Cheers,

Michelle Noorali


Re: How can we achieve automatic rollback in case of "helm upgrade" failures?

Matt Fisher <matt.fisher@...>
 

Not sure where you got the information that the atomic flag doesn’t exist in Helm 3. I just checked, and it’s been there since Helm 3.0.0, and it’s present in HEAD.



If you want to automatically roll back in case of a failure, you can use the atomic flag. I’m not aware of another feature to handle rollbacks.

1504220459230_microsoft.png

Matthew Fisher

Caffeinated Software Engineer

Microsoft Canada



From: cncf-helm@... <cncf-helm@...> on behalf of vtejaswini1 via lists.cncf.io <vtejaswini1=gmail.com@...>
Sent: Wednesday, July 1, 2020 10:00 AM
To: cncf-helm@... <cncf-helm@...>
Subject: [cncf-helm] How can we achieve automatic rollback in case of "helm upgrade" failures?
 
Hi,

Does anyone have ideas about supporting automatic rollback in terms of failures? Over slack, people recommend different sets of tools. What is the recommended approach or best feasible approach to use?

Do I need to use any helm operator or?

I also notice helm3 not supporting the atomic flag, which was created to support automatic rollback.

Thanks,
Teja


How can we achieve automatic rollback in case of "helm upgrade" failures?

@Tejaswini_Vadlamudi
 

Hi,

Does anyone have ideas about supporting automatic rollback in terms of failures? Over slack, people recommend different sets of tools. What is the recommended approach or best feasible approach to use?

Do I need to use any helm operator or?

I also notice helm3 not supporting the atomic flag, which was created to support automatic rollback.

Thanks,
Teja


Re: What is the proper way to rollback using helm, Is it using "helm rollback" or "helm upgrade olderversion"?

Paul Czarkowski <pczarkowski@...>
 

Hi Teja!

Both are completely valid option.  People generally like the rollback commands as it's rolling your kubernetes manifests back to a known good version, therefore if there was an error introduced by a change in the Helm charts themselves it would not continue that error.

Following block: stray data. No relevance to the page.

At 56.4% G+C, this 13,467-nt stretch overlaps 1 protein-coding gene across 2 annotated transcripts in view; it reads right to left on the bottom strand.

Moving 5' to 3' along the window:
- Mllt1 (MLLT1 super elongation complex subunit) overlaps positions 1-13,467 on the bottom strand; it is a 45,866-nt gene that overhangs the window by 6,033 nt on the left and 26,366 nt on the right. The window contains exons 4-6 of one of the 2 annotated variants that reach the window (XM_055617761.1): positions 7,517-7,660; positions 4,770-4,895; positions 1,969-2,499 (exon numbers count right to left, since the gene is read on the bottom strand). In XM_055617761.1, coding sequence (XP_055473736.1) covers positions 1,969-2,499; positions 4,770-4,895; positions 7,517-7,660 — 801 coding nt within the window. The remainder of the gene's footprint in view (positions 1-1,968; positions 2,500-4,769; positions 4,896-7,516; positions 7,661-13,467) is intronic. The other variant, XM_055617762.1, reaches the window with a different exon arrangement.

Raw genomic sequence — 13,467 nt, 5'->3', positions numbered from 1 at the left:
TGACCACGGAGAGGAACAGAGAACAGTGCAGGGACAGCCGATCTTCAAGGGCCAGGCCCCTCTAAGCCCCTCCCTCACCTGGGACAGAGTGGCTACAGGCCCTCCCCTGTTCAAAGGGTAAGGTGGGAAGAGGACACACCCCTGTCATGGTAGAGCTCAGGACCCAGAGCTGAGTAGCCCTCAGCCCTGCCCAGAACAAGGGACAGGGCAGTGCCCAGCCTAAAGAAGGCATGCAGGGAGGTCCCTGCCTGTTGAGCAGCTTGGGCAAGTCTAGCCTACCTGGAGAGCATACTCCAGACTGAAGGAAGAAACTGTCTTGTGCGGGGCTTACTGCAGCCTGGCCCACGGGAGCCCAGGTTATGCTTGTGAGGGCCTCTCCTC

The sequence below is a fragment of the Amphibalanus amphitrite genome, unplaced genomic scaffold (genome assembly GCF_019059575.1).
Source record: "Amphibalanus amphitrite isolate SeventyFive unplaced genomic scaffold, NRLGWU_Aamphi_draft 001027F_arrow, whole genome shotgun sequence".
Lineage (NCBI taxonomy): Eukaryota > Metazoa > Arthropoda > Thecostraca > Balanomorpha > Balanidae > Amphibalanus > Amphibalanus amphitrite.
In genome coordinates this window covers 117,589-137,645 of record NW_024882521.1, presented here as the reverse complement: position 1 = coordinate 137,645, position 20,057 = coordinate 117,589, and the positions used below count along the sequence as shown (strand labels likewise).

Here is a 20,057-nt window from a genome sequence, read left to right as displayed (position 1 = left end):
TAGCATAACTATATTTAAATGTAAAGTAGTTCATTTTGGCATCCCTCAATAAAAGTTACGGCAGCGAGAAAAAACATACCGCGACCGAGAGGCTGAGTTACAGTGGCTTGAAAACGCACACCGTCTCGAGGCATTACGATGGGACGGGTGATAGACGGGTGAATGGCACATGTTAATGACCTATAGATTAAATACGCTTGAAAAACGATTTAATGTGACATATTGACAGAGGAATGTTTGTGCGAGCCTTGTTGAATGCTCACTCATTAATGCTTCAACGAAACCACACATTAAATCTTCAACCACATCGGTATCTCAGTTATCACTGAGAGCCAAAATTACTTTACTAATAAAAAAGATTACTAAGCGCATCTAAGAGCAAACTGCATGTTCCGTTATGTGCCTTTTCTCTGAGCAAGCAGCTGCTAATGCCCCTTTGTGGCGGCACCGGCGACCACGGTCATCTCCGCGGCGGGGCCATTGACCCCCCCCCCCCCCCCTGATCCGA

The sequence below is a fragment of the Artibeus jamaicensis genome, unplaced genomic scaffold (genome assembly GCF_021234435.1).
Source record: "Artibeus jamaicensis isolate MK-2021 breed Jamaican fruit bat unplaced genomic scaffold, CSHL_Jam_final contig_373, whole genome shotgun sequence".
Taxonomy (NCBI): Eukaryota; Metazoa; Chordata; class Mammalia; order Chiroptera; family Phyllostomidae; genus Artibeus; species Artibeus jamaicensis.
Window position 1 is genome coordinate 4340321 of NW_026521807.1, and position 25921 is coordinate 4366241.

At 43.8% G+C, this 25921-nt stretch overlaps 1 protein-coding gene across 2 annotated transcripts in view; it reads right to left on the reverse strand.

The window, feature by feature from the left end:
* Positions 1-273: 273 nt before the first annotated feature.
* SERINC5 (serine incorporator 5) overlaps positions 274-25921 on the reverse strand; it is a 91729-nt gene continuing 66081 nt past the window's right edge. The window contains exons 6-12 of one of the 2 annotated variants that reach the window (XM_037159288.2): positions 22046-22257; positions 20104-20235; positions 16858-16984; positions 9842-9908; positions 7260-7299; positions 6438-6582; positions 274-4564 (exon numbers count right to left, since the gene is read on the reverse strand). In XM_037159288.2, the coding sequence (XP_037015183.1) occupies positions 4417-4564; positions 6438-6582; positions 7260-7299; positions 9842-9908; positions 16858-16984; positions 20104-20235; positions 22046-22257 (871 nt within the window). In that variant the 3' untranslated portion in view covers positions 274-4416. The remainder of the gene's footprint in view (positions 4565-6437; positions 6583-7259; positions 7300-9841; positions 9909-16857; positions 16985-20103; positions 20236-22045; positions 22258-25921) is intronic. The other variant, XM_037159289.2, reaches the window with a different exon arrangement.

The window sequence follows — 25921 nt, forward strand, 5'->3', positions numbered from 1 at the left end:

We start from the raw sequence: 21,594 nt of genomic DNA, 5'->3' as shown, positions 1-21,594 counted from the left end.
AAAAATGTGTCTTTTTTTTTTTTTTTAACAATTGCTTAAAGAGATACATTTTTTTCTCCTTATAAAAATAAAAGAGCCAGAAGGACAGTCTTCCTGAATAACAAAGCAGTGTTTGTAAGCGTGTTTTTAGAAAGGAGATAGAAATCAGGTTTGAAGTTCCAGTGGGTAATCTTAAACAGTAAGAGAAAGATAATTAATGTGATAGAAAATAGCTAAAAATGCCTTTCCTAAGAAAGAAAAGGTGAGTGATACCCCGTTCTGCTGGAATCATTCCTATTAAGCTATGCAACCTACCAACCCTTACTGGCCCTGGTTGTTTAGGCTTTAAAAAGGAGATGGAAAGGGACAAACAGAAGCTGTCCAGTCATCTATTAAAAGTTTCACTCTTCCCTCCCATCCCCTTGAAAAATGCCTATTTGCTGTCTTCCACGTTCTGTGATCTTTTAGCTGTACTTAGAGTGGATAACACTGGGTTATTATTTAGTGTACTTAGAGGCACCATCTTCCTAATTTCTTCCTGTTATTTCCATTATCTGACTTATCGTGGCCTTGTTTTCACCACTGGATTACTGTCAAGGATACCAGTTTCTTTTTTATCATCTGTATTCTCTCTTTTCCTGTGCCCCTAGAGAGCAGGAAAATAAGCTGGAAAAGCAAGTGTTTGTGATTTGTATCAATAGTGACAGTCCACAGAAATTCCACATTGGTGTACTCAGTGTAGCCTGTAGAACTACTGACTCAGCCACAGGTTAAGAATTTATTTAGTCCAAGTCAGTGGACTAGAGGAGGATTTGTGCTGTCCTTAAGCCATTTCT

However this option doesn't take into account the application itself. If there is a bug in the application or you have a backwards incompatible database schema change, then it would make sense to roll forward with a newer image and a `helm upgrade`.



From: cncf-helm@... <cncf-helm@...> on behalf of vtejaswini1@... <vtejaswini1@...>
Sent: Wednesday, July 1, 2020 8:35 AM
To: cncf-helm@... <cncf-helm@...>
Subject: [cncf-helm] What is the proper way to rollback using helm, Is it using "helm rollback" or "helm upgrade olderversion"?
 
Hi,

I was looking at downgrading software on failure. I wonder if I need to run upgrade an older version or use the "helm rollback" command.

Well, I don't have enough arguments about why I need to use "helm rollback" for rolling back software.

Does anyone know the reasons behind this support?

Thanks,
Teja


What is the proper way to rollback using helm, Is it using "helm rollback" or "helm upgrade olderversion"?

@Tejaswini_Vadlamudi
 

Hi,

I was looking at downgrading software on failure. I wonder if I need to run upgrade an older version or use the "helm rollback" command.

Well, I don't have enough arguments about why I need to use "helm rollback" for rolling back software.

Does anyone know the reasons behind this support?

Thanks,
Teja


Re: Helm for Microservices Deployments

Lei Zhang
 

Hi Berin

The answer should also depend on what's your intention to group these pieces together.

If the intention is to packaging and distributing, Paul's suggestion of two-layer charts should work. Another similar approach could be CNAB (https://cnab.io/) + charts, so CNAB could be used as the parent layer of your package.